(549c) Linking Measurements and Statistical Methodology through the Characterization of Polymeric Materials: Hierarchical Analysis of Gel Permeation Chromatography Data
- Conference: AIChE Annual Meeting
- Year: 2021
- Proceeding: 2021 Annual Meeting
- Group: Bridging the Skills Gap in Chemical Engineering
- Time: Monday, November 15, 2021 - 8:40am-9:00am
Hierarchical or nested design methodology helps engineers to identify different sources of variation within their data. Essentially, the methodology can be viewed as a variance decomposition technique, where the overall variance is separated into several components; the goal is to locate the most significant sources of variance. For any process with multiple steps or stages, it can be useful to know whether the variance is equally a result of all operating stages, or if select process steps are contributing most of the variance.
The hierarchical design methodology and subsequent analysis is very general and can be applied to many fields of study. However, it is often overlooked in the chemical engineering undergraduate curriculum. We would suggest that it is a valuable tool for students to add to their background, and that it can be taught alongside other chemical engineering concepts to make good use of precious teaching time. In addition to expanding their knowledge base, students can also develop improved problem analysis and investigation skills, gain laboratory experience, and advance their communication skills.
The general concept can be introduced to students with a straightforward thought experiment: consider synthesizing some material and then analyzing the material using a property characterization technique in the lab. If we replicate the synthesis process and the characterization technique several times, we will not always obtain exactly the same outcome! Common sense dictates that there will be variability observed between genuine, independent replicates. Variability can be imparted to the measured property from several possible sources of error; students can likely identify most of these themselves. Sources of error may include random fluctuations in the operating conditions between batches/reactors, heterogeneity in the reactor as samples are collected, inconsistencies in the analytical technique, and so on.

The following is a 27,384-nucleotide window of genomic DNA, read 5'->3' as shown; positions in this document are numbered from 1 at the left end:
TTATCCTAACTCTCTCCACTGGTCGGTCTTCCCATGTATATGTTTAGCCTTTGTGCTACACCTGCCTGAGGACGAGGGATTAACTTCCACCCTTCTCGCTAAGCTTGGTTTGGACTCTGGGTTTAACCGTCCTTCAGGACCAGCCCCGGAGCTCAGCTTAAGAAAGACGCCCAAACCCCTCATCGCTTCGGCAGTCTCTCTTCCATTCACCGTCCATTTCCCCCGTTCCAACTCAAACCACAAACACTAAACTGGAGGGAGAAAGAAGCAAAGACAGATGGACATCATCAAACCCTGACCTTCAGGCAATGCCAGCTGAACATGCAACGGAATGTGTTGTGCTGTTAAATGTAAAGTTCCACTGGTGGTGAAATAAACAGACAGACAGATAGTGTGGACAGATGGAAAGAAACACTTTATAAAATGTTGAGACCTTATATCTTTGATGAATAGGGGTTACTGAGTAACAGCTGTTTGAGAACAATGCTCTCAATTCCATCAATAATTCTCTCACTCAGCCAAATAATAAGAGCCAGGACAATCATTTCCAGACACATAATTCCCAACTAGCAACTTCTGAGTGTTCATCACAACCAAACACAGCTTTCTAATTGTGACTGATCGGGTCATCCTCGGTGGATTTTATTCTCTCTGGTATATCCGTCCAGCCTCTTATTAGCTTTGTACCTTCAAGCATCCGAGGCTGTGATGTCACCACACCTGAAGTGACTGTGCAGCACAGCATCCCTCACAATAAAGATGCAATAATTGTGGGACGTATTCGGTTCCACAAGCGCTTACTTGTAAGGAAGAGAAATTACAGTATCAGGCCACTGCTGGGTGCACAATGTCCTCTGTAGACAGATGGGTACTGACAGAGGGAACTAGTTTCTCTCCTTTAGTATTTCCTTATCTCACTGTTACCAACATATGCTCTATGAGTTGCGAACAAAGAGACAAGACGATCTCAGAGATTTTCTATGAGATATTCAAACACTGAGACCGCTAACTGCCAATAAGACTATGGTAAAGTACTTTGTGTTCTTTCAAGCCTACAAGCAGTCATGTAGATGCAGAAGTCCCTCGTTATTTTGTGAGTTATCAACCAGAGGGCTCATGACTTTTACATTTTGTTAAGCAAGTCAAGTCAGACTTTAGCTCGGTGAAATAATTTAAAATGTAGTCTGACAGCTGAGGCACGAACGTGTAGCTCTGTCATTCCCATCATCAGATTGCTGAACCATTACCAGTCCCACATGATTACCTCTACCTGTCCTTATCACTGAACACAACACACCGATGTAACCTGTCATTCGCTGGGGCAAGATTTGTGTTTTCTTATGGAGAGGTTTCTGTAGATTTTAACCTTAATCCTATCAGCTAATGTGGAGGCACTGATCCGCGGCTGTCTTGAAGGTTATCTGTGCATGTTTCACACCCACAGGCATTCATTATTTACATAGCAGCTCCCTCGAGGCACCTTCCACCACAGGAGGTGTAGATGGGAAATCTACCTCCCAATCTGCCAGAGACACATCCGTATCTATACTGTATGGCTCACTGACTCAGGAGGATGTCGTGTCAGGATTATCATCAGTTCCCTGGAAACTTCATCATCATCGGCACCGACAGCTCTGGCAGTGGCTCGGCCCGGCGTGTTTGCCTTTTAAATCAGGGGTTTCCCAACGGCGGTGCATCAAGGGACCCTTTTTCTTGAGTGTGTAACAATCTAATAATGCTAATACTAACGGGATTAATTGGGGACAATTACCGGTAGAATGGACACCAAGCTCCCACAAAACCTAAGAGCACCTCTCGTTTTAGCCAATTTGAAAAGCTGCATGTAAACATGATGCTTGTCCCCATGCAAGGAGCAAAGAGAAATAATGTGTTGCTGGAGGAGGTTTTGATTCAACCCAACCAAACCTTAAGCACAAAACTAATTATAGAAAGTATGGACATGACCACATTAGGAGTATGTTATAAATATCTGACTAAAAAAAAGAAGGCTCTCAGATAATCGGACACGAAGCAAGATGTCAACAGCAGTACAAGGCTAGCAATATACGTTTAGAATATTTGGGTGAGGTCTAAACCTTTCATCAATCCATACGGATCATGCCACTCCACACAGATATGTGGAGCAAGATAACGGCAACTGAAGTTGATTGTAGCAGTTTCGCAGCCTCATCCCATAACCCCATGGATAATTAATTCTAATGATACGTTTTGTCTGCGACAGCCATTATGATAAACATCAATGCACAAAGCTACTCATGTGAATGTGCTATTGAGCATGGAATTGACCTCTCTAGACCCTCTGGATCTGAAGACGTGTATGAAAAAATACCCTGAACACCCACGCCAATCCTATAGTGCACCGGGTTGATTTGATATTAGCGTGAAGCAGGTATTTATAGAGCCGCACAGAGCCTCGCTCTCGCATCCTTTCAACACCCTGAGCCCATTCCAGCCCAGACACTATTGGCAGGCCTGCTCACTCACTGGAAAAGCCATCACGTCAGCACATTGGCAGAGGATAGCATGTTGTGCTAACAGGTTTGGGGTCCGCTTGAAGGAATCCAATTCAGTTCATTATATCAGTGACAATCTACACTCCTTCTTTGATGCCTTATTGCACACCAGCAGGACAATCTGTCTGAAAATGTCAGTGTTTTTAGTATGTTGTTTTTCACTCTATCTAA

The original motivation for integrating chemical engineering concepts (specifically polymer reaction engineering concepts) and the hierarchical design methodology came about during experimental design and data analysis in graduate student research. Each experimental stage of polymer synthesis and characterization can introduce new sources of error, and this provides a very tangible way for students to identify and quantify potential variability. Gradually and progressively, the same methodology was introduced in other settings including undergraduate student research projects, senior design projects, and lab data analysis in statistics courses. The most recent iteration of this project was in the context of an independent research project course. As such, there was additional flexibility to shift between the academic/theoretical side and the experimental/laboratory side of the project.
This background is intended to provide some historical context, but the approaches used thus far should by no means be seen as the only methods of delivery. In fact, the hierarchical design methodology is extremely versatile; it could be used as part of an undergraduate laboratory course, a lecture-based statistics course, a senior undergraduate research project, or with graduate students. Of course, individual instructors could adapt the project at their discretion, especially given the diversity of student backgrounds, laboratory capabilities and course timelines.
We can encourage students to explore the power of hierarchical design methodology through statistical design of experiments, synthesis of polymeric materials, and/or subsequent characterization steps. The real-world application of a seemingly complicated statistical analysis methodology can help students to understand the relevance of the approach, to recognize the methodical simplicity of the analysis steps, and (more importantly) to appreciate inherent variability in experimental work. It is our hope that sharing our experience and several case studies will inspire other instructors to integrate these important topics into their own undergraduate chemical engineering courses.
Based on the recent publication: N. Filipovic, A. J. Scott, A. Penlidis (2021). "Hierarchical Data Analysis for the Characterization of Polymeric Materials: Linking Measurements and Statistical Methodology." Chemical Engineering Education, 55(1): 11-22.